hockey coaches in hospital beds: down goes dutton

American Lit: Red Dutton gets a light for his cigarette from an unnamed nurse during his stay at Gotham Hospital in February of 1938.

Another month, another loss.

That was the story in the winter of 1938 for the New York Americans, who ended January with a 4-2 home defeat at the sticks of the Montreal Canadiens. Four days later, the Amerks started their February schedule with a 6-1 drubbing at Madison Square Garden by the Detroit Red Wings. That was their fourth loss in a row, and extended their winless streak to nine games. With a little over a month to go in the regular season, the Americans were in a fight for their playoff lives, just two points ahead of the Montreal Maroons and the basement of the NHL’s International Division.

Forty-year-old Red Dutton was in his third season as the New York coach and manager. His interest in the team, shall we say, ran deeper still: having captained the Americans as one of the NHL’s most effective and bruising defencemen until his retirement as a player in 1936, he was also a co-owner of the team.

The Americans’ slump had Dutton in a rage. He bent Harold Parrott’s ear after the Red Wings’ shellacking and Parrot, the hockey writer for the Brooklyn Daily Eagle, was only too happy to share the coach’s none-too-complimentary musings with his readership.

Were the Americans altogether too clean-living to prosper in the rough and the tumble of NHL hockey? Dutton wondered, citing the example of his goaltender, Earl Robertson. “He never looks at a drink or a girl,” Dutton was quoted as saying, “goes to bed early and trains on a running track just to be in shape for hockey — and yet there must be spots in front of his eyes.”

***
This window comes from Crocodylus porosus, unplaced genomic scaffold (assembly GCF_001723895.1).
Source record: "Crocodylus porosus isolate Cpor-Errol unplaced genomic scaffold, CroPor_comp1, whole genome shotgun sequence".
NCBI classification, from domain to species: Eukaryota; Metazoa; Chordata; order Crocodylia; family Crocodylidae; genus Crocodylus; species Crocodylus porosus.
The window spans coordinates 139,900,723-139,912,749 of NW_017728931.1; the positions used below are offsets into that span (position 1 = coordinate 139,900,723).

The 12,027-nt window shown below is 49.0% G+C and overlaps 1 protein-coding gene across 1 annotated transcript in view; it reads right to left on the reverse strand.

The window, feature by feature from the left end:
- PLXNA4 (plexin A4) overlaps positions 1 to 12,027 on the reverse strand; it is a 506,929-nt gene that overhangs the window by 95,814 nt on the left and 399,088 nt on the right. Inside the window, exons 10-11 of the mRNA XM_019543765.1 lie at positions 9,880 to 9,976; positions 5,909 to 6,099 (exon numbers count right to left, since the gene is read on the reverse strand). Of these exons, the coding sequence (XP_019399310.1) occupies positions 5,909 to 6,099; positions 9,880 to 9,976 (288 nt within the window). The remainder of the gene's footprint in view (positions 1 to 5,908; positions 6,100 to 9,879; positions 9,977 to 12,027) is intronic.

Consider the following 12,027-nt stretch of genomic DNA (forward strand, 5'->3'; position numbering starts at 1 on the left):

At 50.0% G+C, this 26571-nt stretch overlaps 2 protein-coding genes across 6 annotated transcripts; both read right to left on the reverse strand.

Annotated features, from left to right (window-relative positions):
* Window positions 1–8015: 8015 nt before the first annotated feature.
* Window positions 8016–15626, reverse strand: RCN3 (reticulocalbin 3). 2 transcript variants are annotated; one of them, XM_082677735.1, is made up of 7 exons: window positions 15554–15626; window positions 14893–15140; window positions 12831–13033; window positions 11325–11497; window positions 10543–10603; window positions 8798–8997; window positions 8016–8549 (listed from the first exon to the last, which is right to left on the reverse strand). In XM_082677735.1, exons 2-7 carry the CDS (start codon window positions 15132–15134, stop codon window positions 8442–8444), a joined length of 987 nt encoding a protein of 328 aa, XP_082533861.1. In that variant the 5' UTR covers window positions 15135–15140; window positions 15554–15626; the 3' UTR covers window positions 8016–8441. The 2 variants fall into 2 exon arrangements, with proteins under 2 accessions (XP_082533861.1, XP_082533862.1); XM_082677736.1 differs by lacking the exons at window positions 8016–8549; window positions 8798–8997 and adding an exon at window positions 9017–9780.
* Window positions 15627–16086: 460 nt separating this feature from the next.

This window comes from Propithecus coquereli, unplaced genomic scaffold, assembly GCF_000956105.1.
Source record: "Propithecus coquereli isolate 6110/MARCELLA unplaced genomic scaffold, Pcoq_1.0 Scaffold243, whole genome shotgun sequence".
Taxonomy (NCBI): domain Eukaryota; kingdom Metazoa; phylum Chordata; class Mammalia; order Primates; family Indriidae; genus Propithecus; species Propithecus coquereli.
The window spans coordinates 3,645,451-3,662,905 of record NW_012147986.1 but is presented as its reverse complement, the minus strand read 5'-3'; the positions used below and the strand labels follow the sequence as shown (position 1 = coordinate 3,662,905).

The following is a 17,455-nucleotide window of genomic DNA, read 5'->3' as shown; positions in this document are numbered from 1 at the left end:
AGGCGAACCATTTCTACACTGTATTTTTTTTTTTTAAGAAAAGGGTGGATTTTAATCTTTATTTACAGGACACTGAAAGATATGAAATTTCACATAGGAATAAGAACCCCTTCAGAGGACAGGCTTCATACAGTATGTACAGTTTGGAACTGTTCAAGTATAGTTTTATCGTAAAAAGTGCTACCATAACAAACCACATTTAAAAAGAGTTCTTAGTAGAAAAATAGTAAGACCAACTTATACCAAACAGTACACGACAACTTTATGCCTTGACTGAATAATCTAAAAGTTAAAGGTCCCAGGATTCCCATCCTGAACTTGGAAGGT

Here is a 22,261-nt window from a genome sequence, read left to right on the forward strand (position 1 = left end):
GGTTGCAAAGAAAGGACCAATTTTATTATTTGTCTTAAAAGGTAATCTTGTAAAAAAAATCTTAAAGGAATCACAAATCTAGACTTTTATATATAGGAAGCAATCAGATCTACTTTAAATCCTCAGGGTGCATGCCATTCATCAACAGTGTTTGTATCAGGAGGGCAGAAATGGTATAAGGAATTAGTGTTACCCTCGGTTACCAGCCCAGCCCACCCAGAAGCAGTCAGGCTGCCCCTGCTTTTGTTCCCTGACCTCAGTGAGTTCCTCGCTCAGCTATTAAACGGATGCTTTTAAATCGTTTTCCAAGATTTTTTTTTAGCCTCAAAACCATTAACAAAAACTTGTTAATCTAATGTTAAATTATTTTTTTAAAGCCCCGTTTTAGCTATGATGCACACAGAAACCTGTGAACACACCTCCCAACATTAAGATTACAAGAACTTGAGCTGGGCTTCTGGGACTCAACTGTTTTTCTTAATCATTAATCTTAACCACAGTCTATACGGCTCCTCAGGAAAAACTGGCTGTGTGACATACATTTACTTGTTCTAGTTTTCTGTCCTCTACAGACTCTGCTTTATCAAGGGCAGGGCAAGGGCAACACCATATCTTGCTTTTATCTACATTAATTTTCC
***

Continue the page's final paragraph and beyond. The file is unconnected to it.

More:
Turning to defenceman Joe Jerwa, Dutton speculated that maybe he had too much money in the bank to care about buckling down and playing effective hockey. “But that can’t be the trouble,” Dutton went on, “because most of the other men haven’t the price of a ham sandwich and they still seem to play as if they didn’t care.”

Dutton advised Parrott that the team’s biggest lack was a defenceman who could rush the puck. He was apparently willing to name those he thought weren’t getting the job done, deeming fifth-year defender Al Murray “the worst of the lot,” according to Parrott.

I’m not the one who’s going to draw the line between that very public scorn and what happened next. It’s not for me to say that Dutton ending up in hospital a week later had anything to do with payback. I’m just reading old newspapers here and patching together what I’m seeing there.

That’s this:

The Americans played their next two games against the Montreals, tying the Canadiens 3-3 in Quebec, then coming home to beat the Maroons 3-1.

That was on the Tuesday, February 8. The Americans didn’t play again until the following Sunday, away to the Red Wings. With the annual Westminster Kennel Club moving in to occupy Madison Square Garden for the week, Dutton decided to take his team to Detroit early. Doc Holst of the local Free Press reported the exchange Dutton had with Jack Adams, his Red Wings counterpart, when the Americans showed up Friday at the Olympia to practice.

“Whatsa matter, Mervin [sic], no ice in the Gardens?” Jack Adams asked.

“Nope, no ice,” Red answered. “They drove us out to put on a dog show.” There was a bit of hurt pride in the redhead’s voice.

It was during that February 11 practice that Dutton suffered the injury that put him in the hospital and into the picture above. The coach was out on the ice, skating with his team when — well, here’s how the Associated Press accounted it:

He tried to carry the puck past his best body-checker, 155-pound Al Murray. Murray smacked his boss with a sound body-check, and Red went flat on his back.

He suffered through the weekend, much of which he seems to have spent abed at his hotel convinced that it was just a bad case of lumbago. He still managed to arrange a trade from that prone position, gaining winger Johnny Sorrell from the Red Wings in exchange for Hap Emms. The Sunday game finished as a 2-2 tie, whereupon the Amerks headed for home.

It was more than lumbago.